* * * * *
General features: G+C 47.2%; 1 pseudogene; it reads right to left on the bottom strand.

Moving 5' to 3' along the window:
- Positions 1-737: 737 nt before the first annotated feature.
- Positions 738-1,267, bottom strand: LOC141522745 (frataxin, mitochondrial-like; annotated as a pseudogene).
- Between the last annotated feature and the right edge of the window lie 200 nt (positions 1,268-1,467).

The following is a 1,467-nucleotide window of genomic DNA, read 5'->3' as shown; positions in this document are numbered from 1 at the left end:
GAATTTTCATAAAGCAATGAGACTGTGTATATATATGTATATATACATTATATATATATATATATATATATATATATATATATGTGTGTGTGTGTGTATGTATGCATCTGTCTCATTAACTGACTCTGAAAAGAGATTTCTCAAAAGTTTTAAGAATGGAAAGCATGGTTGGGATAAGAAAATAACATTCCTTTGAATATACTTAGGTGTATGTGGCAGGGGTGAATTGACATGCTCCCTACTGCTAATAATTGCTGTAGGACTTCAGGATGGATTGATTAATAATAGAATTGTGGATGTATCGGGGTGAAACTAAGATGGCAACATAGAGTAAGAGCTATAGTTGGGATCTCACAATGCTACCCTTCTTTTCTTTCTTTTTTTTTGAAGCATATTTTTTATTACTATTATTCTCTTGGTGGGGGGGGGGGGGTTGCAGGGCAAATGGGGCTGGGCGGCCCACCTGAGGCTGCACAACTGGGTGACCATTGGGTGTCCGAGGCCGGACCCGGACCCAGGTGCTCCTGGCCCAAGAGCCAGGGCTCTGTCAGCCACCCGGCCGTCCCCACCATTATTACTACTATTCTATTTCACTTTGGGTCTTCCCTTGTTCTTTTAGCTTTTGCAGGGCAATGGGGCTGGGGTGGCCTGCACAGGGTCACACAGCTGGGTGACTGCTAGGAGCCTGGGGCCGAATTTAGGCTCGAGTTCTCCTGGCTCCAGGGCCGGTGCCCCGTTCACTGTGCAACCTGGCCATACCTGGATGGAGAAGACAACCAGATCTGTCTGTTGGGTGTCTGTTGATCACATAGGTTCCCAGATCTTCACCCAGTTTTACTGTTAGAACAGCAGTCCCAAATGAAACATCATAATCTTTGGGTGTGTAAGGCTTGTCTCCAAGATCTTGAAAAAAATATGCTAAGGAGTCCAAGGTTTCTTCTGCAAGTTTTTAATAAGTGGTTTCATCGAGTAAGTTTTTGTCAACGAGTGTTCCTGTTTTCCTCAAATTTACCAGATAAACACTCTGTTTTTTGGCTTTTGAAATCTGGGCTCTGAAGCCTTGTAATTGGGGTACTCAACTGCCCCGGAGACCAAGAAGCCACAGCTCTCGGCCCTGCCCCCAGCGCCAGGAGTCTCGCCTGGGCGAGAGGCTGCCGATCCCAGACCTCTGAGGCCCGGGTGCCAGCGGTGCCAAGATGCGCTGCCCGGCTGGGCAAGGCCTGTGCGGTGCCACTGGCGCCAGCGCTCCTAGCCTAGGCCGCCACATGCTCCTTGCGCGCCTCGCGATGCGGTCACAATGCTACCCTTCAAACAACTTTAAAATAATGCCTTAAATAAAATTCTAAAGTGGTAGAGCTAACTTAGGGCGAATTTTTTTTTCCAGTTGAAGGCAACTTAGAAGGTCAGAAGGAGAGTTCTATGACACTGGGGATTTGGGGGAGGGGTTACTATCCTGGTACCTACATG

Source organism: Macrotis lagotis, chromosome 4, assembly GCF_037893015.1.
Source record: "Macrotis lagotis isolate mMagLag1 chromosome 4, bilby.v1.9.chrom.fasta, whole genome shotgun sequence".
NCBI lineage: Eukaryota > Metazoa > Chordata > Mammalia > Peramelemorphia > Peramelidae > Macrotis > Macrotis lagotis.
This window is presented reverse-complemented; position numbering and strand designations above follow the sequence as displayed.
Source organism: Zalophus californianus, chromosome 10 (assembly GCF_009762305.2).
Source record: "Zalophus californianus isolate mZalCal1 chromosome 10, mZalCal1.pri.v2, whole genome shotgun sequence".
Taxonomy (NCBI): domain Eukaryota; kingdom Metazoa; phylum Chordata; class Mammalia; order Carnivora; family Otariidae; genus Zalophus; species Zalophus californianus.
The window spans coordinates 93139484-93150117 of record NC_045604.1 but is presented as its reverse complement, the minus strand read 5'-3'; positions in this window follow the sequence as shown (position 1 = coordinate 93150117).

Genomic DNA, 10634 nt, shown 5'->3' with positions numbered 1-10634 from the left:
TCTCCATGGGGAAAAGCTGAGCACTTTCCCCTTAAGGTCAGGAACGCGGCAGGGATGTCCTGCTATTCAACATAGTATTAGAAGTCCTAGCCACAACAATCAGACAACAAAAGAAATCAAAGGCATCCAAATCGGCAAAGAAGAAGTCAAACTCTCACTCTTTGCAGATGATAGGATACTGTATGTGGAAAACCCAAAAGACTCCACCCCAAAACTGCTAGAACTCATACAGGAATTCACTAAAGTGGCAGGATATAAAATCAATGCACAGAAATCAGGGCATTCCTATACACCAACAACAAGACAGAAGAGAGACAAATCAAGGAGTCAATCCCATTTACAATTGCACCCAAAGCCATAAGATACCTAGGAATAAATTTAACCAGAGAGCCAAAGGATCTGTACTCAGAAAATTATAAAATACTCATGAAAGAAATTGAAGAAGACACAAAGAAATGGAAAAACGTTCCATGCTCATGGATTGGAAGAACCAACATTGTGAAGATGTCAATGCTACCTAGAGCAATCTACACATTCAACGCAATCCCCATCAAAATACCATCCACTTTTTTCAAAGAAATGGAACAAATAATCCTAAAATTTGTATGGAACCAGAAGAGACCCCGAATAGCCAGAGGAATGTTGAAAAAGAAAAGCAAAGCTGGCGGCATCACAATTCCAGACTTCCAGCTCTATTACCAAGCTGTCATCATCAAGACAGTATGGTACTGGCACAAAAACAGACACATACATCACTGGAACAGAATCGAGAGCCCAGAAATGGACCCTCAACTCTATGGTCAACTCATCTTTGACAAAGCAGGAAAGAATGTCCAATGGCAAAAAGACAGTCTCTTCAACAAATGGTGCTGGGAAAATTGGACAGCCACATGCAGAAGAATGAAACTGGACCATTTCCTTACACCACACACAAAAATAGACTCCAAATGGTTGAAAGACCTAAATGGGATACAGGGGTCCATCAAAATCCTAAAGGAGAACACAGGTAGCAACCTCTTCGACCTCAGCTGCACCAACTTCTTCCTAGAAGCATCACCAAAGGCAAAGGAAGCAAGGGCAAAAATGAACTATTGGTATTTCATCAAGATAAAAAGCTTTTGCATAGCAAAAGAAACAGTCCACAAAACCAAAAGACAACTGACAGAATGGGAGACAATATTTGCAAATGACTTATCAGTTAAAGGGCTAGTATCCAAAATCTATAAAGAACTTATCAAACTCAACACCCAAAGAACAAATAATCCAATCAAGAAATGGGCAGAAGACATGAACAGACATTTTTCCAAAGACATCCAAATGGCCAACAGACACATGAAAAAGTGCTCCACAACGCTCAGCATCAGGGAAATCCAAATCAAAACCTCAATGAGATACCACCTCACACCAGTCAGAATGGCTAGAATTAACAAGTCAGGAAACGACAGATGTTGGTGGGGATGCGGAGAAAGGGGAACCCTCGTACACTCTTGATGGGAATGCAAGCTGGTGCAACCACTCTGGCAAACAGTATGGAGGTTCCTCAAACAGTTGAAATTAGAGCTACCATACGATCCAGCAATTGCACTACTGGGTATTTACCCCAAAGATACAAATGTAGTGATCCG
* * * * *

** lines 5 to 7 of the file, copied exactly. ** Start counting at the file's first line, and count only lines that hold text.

- Between the last annotated feature and the right edge of the window lie 200 nt (positions 1,268-1,467).

The following is a 1,467-nucleotide window of genomic DNA, read 5'->3' as shown; positions in this document are numbered from 1 at the left end:
GAATTTTCATAAAGCAATGAGACTGTGTATATATATGTATATATACATTATATATATATATATATATATATATATATATATATGTGTGTGTGTGTGTATGTATGCATCTGTCTCATTAACTGACTCTGAAAAGAGATTTCTCAAAAGTTTTAAGAATGGAAAGCATGGTTGGGATAAGAAAATAACATTCCTTTGAATATACTTAGGTGTATGTGGCAGGGGTGAATTGACATGCTCCCTACTGCTAATAATTGCTGTAGGACTTCAGGATGGATTGATTAATAATAGAATTGTGGATGTATCGGGGTGAAACTAAGATGGCAACATAGAGTAAGAGCTATAGTTGGGATCTCACAATGCTACCCTTCTTTTCTTTCTTTTTTTTTGAAGCATATTTTTTATTACTATTATTCTCTTGGTGGGGGGGGGGGGGTTGCAGGGCAAATGGGGCTGGGCGGCCCACCTGAGGCTGCACAACTGGGTGACCATTGGGTGTCCGAGGCCGGACCCGGACCCAGGTGCTCCTGGCCCAAGAGCCAGGGCTCTGTCAGCCACCCGGCCGTCCCCACCATTATTACTACTATTCTATTTCACTTTGGGTCTTCCCTTGTTCTTTTAGCTTTTGCAGGGCAATGGGGCTGGGGTGGCCTGCACAGGGTCACACAGCTGGGTGACTGCTAGGAGCCTGGGGCCGAATTTAGGCTCGAGTTCTCCTGGCTCCAGGGCCGGTGCCCCGTTCACTGTGCAACCTGGCCATACCTGGATGGAGAAGACAACCAGATCTGTCTGTTGGGTGTCTGTTGATCACATAGGTTCCCAGATCTTCACCCAGTTTTACTGTTAGAACAGCAGTCCCAAATGAAACATCATAATCTTTGGGTGTGTAAGGCTTGTCTCCAAGATCTTGAAAAAAATATGCTAAGGAGTCCAAGGTTTCTTCTGCAAGTTTTTAATAAGTGGTTTCATCGAGTAAGTTTTTGTCAACGAGTGTTCCTGTTTTCCTCAAATTTACCAGATAAACACTCTGTTTTTTGGCTTTTGAAATCTGGGCTCTGAAGCCTTGTAATTGGGGTACTCAACTGCCCCGGAGACCAAGAAGCCACAGCTCTCGGCCCTGCCCCCAGCGCCAGGAGTCTCGCCTGGGCGAGAGGCTGCCGATCCCAGACCTCTGAGGCCCGGGTGCCAGCGGTGCCAAGATGCGCTGCCCGGCTGGGCAAGGCCTGTGCGGTGCCACTGGCGCCAGCGCTCCTAGCCTAGGCCGCCACATGCTCCTTGCGCGCCTCGCGATGCGGTCACAATGCTACCCTTCAAACAACTTTAAAATAATGCCTTAAATAAAATTCTAAAGTGGTAGAGCTAACTTAGGGCGAATTTTTTTTTCCAGTTGAAGGCAACTTAGAAGGTCAGAAGGAGAGTTCTATGACACTGGGGATTTGGGGGAGGGGTTACTATCCTGGTACCTACATG